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New York City’s Sanitation Workers Lock-In New Four-Year Deal

Published Tuesday, June 2, 2020
by Silver Krieger/
New York City’s Sanitation Workers Lock-In New Four-Year Deal

(NEW YORK CITY) - New York City Sanitation Workers have ratified a new four-year contract with the city by a near unanimous margin, Sanitationmen’s Association President Harry Nespoli has announced.

The Workers, who are Members of the Uniformed Sanitationmen’s Association, backed the contract with 98% approval, he said.

The contract covers more than 6,400 Sanitation Workers and includes a 2.25% wage increase retroactive to January 20th, 2019, a 2.5% increase retroactive to January 20th (2020) and a 3% wage hike effective January 20th, 2021.

LaborPress asked if Nespoli if he thought the contract was sufficient to compensate the current dangers to these Essential Workers during the Coronavirus crisis: “When I first started negotiating this contract, it was ‘prior ‘to the virus.  There was a ‘pattern’ (of negotiation) already by other Unions ‘that wasn’t enough, but (when the crisis hit) ‘I knew that in a crisis the city gets hit.’  I said, I will ‘go with the basic patterns of the Unions because I wanted a quick ratification.’  We shook hands across the table.  ‘I myself got the virus’ - me and my wife – ‘and it knocked us out’ for about four weeks.  That was ‘during the height’ of the virus - people ‘were going to the hospital and dying.’  ‘We were lucky.’  So I asked my Members to vote, then I asked them to ratify.  I got the count back (4,132 voted yes and 70 voted no).  We mailed (6,490) ballots and got back (4,202).  ‘That’s good, considering what we are going through now.’”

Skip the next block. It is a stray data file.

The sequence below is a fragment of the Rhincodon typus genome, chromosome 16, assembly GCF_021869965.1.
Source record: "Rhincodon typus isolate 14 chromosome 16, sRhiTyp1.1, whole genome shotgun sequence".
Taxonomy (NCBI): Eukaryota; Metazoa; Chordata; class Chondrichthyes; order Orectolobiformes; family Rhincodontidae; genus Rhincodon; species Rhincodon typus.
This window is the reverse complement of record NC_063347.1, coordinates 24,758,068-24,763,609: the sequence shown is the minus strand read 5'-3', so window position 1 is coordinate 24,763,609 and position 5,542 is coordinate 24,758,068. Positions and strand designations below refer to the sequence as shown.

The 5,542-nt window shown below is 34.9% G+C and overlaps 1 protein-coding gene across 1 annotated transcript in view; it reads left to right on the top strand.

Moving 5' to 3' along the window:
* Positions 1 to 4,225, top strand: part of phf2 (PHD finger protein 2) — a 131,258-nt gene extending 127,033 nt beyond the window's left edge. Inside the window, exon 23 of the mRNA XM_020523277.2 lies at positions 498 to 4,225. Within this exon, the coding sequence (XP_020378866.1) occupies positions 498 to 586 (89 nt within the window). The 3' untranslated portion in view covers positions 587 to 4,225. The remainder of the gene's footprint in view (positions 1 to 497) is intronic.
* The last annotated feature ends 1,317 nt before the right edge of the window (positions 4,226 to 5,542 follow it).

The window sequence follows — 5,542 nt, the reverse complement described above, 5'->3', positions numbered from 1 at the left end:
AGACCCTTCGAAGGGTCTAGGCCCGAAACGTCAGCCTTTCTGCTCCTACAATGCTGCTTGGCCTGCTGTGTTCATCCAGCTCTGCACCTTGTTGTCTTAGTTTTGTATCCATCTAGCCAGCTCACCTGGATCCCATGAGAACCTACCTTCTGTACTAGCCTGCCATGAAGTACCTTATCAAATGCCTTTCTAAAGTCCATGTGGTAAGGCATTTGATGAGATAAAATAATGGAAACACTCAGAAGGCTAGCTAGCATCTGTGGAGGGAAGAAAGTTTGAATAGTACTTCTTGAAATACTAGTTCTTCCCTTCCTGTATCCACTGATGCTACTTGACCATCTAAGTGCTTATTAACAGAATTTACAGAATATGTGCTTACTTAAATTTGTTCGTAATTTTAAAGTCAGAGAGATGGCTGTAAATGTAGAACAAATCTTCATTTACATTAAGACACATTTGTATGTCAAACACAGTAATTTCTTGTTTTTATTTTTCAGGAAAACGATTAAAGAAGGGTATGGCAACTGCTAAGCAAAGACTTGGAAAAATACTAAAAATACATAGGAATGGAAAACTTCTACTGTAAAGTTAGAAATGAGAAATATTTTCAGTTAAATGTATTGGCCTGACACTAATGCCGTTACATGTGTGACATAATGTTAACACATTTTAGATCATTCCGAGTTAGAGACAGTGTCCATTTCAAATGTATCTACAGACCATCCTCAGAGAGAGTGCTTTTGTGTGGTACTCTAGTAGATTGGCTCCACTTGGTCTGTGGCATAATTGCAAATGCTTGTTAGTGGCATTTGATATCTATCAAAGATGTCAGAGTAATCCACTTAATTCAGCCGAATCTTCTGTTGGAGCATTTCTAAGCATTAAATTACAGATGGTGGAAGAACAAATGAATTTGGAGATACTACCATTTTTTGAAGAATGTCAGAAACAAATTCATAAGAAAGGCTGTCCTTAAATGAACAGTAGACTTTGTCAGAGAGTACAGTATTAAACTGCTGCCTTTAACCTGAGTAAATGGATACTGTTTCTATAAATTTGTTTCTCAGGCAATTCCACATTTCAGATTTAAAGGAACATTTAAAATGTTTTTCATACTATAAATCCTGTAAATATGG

Nespoli also told LaborPress about the importance of the work his Members do and how they deserve what they got in the contract - and more: “These men and women ‘are out there every single day.’  ‘They have to pick up the trash.’  ‘If they don’t, we have other problems’ - bacteria, rats, ‘everything else’ in the city.  What this workforce has done since the virus hit ‘is unbelievable’ - ‘how they are working.’  The mayor recognized them in a press conference last week.  Like other crises - like Hurricane Sandy - that ‘cripple’ the city, ‘we are going to help the city move forward in the right direction.’  ‘I felt in the beginning of the negotiations that this wasn’t enough, but I never expected what the city got hit with - the financial burden.’”

Nevertheless, Nespoli is happy the contract is ratified and says that he doesn’t think that Washington will forget about New York, and that in return, “As ‘far as I’m concerned, any Labor Movement they need – will turn around and help them get what they need.’”

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